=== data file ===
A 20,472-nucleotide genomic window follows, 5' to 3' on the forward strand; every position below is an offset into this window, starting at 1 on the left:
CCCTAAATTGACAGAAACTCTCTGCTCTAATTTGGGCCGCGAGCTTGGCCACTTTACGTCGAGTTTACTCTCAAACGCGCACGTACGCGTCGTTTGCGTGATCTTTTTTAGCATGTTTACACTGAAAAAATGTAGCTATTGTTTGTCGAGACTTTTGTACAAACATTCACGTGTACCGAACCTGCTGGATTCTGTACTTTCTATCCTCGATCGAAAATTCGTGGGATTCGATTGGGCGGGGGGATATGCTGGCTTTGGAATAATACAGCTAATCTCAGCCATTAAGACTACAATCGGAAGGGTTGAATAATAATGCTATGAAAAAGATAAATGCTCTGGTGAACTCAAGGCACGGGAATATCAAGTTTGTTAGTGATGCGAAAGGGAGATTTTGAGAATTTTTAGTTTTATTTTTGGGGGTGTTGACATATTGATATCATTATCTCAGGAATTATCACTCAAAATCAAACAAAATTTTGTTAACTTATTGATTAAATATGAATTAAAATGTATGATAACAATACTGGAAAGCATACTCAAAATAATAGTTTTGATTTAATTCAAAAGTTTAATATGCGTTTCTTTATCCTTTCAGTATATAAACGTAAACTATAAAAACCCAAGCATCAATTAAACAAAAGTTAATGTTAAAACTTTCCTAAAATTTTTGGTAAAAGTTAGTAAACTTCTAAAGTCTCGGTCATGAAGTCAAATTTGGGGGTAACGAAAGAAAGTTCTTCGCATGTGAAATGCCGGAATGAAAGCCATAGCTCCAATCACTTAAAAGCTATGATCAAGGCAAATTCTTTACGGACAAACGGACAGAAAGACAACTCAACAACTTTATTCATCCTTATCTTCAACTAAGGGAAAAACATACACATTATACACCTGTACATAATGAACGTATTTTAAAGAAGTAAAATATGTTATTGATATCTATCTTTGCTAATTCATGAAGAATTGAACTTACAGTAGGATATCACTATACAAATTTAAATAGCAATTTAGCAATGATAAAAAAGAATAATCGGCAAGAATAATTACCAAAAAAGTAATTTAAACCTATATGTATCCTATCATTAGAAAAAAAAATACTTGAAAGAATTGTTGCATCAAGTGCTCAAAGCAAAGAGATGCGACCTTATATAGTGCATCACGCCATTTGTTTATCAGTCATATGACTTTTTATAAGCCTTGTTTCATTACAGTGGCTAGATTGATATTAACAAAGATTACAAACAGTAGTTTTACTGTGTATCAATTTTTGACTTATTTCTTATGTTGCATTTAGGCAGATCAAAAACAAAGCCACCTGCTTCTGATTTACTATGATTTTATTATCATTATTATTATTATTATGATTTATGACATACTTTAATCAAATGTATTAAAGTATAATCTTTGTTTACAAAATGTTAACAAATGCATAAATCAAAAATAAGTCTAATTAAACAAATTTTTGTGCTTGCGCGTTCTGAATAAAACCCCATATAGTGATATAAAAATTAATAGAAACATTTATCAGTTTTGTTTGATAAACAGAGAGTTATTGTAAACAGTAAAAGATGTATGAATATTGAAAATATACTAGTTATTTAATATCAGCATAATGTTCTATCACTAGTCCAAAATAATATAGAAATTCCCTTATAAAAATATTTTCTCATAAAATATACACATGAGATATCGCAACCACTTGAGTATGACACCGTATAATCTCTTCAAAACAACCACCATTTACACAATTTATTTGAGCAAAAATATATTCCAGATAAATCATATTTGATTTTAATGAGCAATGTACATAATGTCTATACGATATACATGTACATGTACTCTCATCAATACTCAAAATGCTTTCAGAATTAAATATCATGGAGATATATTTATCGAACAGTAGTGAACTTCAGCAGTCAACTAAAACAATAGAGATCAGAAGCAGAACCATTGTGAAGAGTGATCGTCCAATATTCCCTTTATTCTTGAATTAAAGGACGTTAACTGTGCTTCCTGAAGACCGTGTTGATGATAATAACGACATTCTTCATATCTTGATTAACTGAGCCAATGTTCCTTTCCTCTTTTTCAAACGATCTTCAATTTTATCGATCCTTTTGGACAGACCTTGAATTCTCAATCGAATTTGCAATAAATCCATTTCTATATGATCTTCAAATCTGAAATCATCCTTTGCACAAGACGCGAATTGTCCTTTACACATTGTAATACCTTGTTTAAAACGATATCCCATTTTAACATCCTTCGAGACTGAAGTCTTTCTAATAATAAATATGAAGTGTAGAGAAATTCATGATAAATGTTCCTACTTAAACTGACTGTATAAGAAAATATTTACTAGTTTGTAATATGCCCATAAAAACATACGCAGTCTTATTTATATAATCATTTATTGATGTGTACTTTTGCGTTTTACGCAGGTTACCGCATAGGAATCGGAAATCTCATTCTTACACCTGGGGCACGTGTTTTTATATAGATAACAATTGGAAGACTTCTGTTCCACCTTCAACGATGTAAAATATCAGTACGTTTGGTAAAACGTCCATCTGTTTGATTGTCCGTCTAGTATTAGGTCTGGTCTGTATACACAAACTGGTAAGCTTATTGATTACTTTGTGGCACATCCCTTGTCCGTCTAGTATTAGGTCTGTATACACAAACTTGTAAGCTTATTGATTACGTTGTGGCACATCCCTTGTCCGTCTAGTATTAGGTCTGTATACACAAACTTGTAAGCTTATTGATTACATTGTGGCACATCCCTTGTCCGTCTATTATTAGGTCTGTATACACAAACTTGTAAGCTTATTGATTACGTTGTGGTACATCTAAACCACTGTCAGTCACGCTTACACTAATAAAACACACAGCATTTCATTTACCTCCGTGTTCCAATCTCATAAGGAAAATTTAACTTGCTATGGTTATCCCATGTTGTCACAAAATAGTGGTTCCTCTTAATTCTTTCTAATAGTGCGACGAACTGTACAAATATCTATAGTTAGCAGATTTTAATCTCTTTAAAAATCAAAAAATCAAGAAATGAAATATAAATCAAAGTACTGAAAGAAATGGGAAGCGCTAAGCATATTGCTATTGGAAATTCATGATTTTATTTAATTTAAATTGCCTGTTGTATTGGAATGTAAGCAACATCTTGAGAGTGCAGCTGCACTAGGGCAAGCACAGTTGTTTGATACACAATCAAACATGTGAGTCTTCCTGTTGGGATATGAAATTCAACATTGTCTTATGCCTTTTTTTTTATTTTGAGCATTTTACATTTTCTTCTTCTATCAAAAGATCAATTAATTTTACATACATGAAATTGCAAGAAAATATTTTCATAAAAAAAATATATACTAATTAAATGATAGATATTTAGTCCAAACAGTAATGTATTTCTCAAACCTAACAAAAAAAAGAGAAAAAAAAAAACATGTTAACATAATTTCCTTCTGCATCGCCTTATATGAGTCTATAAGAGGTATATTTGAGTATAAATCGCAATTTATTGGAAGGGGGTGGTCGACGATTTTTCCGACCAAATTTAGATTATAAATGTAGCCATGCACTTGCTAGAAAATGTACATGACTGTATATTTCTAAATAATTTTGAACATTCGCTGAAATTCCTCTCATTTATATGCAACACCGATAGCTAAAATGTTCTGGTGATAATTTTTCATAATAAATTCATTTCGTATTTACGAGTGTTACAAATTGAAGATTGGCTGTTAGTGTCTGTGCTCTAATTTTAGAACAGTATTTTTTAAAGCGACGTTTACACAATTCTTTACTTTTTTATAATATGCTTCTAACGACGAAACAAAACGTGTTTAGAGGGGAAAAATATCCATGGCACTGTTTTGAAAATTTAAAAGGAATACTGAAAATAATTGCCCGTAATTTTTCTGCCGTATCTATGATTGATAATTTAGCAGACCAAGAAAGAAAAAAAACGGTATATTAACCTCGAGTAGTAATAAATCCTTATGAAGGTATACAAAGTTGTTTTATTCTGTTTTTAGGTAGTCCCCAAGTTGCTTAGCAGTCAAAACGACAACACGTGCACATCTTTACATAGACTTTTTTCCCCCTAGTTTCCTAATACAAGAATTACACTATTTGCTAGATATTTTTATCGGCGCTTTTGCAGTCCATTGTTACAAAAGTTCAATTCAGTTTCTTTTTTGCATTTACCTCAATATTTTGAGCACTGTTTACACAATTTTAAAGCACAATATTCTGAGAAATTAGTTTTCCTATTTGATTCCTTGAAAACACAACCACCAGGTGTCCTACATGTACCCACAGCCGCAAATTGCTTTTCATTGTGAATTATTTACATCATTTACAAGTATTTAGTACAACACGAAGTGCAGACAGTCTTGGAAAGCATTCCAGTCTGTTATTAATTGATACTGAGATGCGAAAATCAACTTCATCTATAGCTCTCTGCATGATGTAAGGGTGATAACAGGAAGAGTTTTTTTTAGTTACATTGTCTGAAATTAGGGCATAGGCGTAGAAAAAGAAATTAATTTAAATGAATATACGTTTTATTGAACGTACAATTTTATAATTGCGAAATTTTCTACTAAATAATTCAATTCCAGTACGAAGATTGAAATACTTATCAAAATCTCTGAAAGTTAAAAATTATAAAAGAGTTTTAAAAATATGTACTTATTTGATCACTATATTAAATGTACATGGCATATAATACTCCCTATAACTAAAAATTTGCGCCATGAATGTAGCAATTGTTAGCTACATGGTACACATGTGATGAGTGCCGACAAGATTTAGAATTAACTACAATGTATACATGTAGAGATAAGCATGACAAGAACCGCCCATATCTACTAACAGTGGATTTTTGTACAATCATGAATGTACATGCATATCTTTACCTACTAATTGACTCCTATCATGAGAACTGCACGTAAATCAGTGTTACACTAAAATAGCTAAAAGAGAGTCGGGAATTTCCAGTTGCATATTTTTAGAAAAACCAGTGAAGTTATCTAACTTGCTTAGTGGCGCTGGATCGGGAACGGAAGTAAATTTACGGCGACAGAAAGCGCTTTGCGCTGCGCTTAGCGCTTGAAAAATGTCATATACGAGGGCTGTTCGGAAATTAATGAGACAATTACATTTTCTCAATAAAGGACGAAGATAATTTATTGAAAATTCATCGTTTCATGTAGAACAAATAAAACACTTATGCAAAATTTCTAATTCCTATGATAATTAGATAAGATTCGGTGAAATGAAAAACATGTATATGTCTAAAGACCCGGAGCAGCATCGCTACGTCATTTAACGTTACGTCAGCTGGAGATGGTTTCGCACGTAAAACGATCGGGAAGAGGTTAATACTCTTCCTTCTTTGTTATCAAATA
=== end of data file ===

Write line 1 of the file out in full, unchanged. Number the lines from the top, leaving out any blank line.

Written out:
A 20,472-nucleotide genomic window follows, 5' to 3' on the forward strand; every position below is an offset into this window, starting at 1 on the left: